James C. Clark

Red Pepper and Gorgeous George

Claude Pepper’s Epic Defeat in the 1950 Democratic Primary


James C. Clark

The campaign that changed everything in Florida

“In this important and insightful work, Clark does much to separate myth from reality in the pivotal 1950 Florida Senate race that shaped state and national politics for decades to come. Red Pepper and Gorgeous George captures the drama, controversy, and chicanery of one of America’s most memorable elections. A must-read for anyone interested in Florida and southern history.”

— Keith M. Finley, Southeastern Louisiana University



Synopsis:

The 2000 presidential election introduced the phrase “hanging chad” to the national lexicon but for those in the know the Florida “election of the century” took place 50 years earlier.


Claude Pepper was first elected to the U.S. Senate in 1944. A Democrat, he had every reason to suspect the seat was his indefinitely. Certainly no Republican candidate could challenge him in general election. Pepper never counted on George Smathers.


Pepper saw himself as the national heir to Roosevelt’s foreign policy; he encouraged cooperation with the Soviet Union, our WWII ally, and actively worked to defeat Truman’s presidential nomination in 1948. However, the political world was changing, and it was Smathers, not Pepper, who recognized and took advantage of this fact. Although McCarthyism was later named after the junior senator from Wisconsin, it was Smathers who first—and successfully—used such divisive tactics in what became a vicious, bare-knuckled campaign.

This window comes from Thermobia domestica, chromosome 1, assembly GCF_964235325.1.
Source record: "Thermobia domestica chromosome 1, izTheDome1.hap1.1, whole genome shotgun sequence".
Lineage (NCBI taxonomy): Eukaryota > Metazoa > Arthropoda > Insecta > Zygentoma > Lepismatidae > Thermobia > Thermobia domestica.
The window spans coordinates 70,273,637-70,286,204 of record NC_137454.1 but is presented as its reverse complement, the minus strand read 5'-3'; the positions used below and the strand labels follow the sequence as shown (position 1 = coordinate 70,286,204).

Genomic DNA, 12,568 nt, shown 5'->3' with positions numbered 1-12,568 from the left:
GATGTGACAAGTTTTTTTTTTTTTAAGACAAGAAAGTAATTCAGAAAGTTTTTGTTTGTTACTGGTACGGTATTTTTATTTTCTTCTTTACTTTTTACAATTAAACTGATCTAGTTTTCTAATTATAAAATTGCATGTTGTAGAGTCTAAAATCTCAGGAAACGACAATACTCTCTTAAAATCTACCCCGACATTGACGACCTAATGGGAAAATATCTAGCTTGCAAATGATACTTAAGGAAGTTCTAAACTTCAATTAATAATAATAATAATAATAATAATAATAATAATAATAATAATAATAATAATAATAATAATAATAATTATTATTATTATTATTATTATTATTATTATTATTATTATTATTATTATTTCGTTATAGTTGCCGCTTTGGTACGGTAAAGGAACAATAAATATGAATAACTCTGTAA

Smathers’ resounding victory inspired others, including Richard Nixon and Barry Goldwater, to adopt similar tactics. It also helped set the stage for the complete reversal of the political power structure that had ruled the South for nearly a century.



James C. Clark, former editor of Orlando magazine, teaches history at the University of Central Florida. He is the author of four books, including Faded Glory: Presidents Out of Power.


Selected Works

In 1513, Spanish explorer Ponce de León first set foot on Florida's east coast. The land he discovered was a geographic anomaly so distinctive that astronaut Neil Armstrong said Florida was the first shape on earth he recognized on his return from a visit to the moon 456 years later. This unique state witnessed momentous events from the 1959 arrival of the first Cuban exiles under Fidel Castro to the 1981 launch of the Columbia, the first space shuttle. Join author and historian James C. Clark as he chronicles the history of the Sunshine State in this concise and captivating history.
This is the second in a series of fiction and nonfiction by legendary writers who wrote in Florida, or about Florida. This volume covers five centuries of Florida writers from Cabeza de Vaca in the 1500s to James Patterson in 2014. Each selection is accompanied by an essay by Clark explaining the writer's place in Florida literature.
This is the first in a series of collections of fiction and nonfiction about Florida by legendary writers who came here—some to escape the chilly North, some to find freedom, and some to investigate what the fuss was all about.
Most Americans only think of theme parks when they think of Orlando. But the city has a rich history as a cattle center--complete with rustlers--the nation's citrus center, and finally the top tourist destination in the United States.
U.S. Presidents have played a major role in shaping Florida, whether waging wars, protecting the environment, seeking votes, or just drawing media attention to the state's attractions.
The campaign that changed everything in Florida.
The dramatic story of the Confederate government’s escape from Richmond at the end of the war.
Learn 200 quick, painless history lessons in one thoroughly researched book. An indispensable guide for Florida students, newcomers, and old-timers alike.
The stories of the men who rose to the nation’s highest office, then gave up that power to return to lives which were often difficult.

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